Northern Ireland news

Queen's Speech: British government vows to end the cycle of legacy investigations in Northern Ireland

 Prime Minister Boris Johnson (right) and Labour leader Sir Keir Starmer (2nd right) walk through the Central Lobby during the State Opening of Parliament in the House of Lords at the Palace of Westminster in London. Picture date: Tuesday May 11, 2021.
Jonathan McCambridge, PA

The British government has vowed to end the cycle of legacy investigations in Northern Ireland.

As Parliament was officially reopened on Tuesday, the Queen said measures will also be brought forward to strengthen devolved government in Northern Ireland.

A row erupted last week as victims and politicians from across the island of Ireland voiced anger at the prospect of a form of amnesty on Troubles prosecutions.

Northern Ireland’s two main parties, the DUP and Sinn Fein, both criticised the move reported last week by the UK Government to introduce a statute of limitations on prosecuting offences committed prior to the signing of the 1998 Good Friday peace agreement.

Accompanying Government papers to the Queen’s Speech said the new legislation will be set out in the coming weeks.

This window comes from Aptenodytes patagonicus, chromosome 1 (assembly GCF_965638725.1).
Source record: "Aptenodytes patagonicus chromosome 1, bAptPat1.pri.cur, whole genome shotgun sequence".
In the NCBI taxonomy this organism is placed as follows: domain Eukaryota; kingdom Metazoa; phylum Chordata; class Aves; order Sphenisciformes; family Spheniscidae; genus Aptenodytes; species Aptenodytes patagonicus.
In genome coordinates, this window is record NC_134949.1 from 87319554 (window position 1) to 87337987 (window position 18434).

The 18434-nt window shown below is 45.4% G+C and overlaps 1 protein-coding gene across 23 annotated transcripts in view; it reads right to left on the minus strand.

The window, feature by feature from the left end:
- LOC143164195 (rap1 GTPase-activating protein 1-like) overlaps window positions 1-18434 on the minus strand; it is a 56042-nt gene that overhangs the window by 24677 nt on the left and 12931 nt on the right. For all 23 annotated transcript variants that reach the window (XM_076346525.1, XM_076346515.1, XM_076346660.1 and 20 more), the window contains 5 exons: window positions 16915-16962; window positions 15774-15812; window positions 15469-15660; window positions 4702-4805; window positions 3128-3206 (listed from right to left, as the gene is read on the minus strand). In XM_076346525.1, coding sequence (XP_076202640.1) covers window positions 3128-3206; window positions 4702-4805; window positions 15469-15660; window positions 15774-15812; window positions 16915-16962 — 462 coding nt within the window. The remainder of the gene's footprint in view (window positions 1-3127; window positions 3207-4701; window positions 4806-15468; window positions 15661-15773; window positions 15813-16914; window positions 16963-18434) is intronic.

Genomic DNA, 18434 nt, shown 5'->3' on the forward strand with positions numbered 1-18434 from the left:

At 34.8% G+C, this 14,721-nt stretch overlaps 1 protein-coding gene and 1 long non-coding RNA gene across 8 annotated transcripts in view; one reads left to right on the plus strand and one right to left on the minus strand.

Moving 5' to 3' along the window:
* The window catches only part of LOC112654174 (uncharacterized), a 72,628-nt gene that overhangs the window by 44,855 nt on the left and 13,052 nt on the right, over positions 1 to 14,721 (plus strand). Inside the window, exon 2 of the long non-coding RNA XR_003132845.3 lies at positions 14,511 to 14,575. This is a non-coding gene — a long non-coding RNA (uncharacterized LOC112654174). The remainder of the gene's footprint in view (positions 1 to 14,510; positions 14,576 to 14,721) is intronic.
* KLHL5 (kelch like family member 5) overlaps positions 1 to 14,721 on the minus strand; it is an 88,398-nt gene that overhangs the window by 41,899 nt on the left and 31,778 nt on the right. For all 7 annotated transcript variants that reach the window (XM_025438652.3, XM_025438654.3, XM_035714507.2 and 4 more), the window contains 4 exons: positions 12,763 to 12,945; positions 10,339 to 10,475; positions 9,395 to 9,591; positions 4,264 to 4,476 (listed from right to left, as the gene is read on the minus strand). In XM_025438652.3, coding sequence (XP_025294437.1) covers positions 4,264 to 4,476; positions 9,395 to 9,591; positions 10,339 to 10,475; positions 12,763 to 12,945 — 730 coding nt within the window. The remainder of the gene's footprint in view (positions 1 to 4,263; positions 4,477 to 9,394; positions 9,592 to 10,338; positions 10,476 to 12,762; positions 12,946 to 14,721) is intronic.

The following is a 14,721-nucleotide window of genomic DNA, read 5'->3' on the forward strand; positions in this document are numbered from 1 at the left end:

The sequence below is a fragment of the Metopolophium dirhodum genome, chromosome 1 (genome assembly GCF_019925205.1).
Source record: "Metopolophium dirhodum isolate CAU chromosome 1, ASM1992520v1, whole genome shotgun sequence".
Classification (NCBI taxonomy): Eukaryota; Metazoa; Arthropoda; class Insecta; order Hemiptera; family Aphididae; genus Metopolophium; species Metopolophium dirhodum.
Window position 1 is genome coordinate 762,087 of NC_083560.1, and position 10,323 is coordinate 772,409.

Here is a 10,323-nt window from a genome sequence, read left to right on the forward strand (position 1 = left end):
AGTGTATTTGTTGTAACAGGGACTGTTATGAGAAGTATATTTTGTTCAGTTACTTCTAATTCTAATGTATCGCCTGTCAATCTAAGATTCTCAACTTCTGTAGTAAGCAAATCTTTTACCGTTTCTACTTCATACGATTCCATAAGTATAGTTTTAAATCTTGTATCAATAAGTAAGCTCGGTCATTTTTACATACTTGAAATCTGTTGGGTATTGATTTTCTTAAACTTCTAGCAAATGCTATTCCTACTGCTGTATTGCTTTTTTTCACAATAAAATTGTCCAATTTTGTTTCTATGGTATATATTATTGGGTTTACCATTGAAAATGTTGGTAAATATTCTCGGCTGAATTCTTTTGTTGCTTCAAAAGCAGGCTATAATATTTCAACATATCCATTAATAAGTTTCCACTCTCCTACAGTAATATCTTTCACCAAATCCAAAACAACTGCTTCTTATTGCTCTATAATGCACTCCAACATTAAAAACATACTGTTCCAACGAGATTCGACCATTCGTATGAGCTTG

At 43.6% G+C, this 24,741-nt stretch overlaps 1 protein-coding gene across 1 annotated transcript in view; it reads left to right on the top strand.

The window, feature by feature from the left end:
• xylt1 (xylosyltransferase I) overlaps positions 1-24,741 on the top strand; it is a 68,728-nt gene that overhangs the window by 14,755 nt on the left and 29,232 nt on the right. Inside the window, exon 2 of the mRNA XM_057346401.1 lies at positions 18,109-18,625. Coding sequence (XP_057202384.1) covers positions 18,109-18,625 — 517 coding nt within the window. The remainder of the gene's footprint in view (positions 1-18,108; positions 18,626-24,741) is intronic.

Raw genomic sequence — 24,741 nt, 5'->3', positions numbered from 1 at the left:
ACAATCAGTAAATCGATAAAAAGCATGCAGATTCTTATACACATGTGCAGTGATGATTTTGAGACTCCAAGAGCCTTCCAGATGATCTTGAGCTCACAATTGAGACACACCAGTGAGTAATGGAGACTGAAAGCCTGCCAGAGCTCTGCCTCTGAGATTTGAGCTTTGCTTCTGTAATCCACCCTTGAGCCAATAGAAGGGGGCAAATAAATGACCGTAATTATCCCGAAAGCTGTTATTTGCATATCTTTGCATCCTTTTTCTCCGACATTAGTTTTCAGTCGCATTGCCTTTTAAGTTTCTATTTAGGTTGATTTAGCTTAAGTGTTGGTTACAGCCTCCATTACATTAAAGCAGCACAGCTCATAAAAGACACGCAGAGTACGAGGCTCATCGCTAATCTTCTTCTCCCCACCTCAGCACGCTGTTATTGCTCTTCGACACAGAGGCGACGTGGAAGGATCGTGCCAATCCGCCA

The papers stated: “The Government is fully committed to introducing legislation to address the legacy of the Troubles in Northern Ireland and will confirm further details in the coming weeks.

“It is clear that the current system for dealing with the legacy of the past is not working well for anybody, with criminal investigations increasingly unlikely to deliver successful criminal justice outcomes and failing to obtain answers for the majority of victims and families.

“The Government will introduce a legacy package that delivers better outcomes for victims, survivors and veterans, focuses on information recovery and reconciliation, and ends the cycle of investigations.”

In her address to the House of Lords on Tuesday, the Queen said: “My ministers will promote the strength and integrity of the Union. Measures will be brought forward to strengthen devolved government in Northern Ireland and address the legacy of the past.”

The Times and Daily Telegraph reported the statute of limitations plan last week.

They said the bar on prosecutions would apply to the vast majority of Troubles killings, though an exemption would apply to war crimes, such as torture, according to the papers.

The Stormont House proposals included a new independent investigation unit to re-examine all unsolved killings.

Read More: Troubles troops amnesty announcement timed for day of Ballymurphy Massacre inquest conclusion

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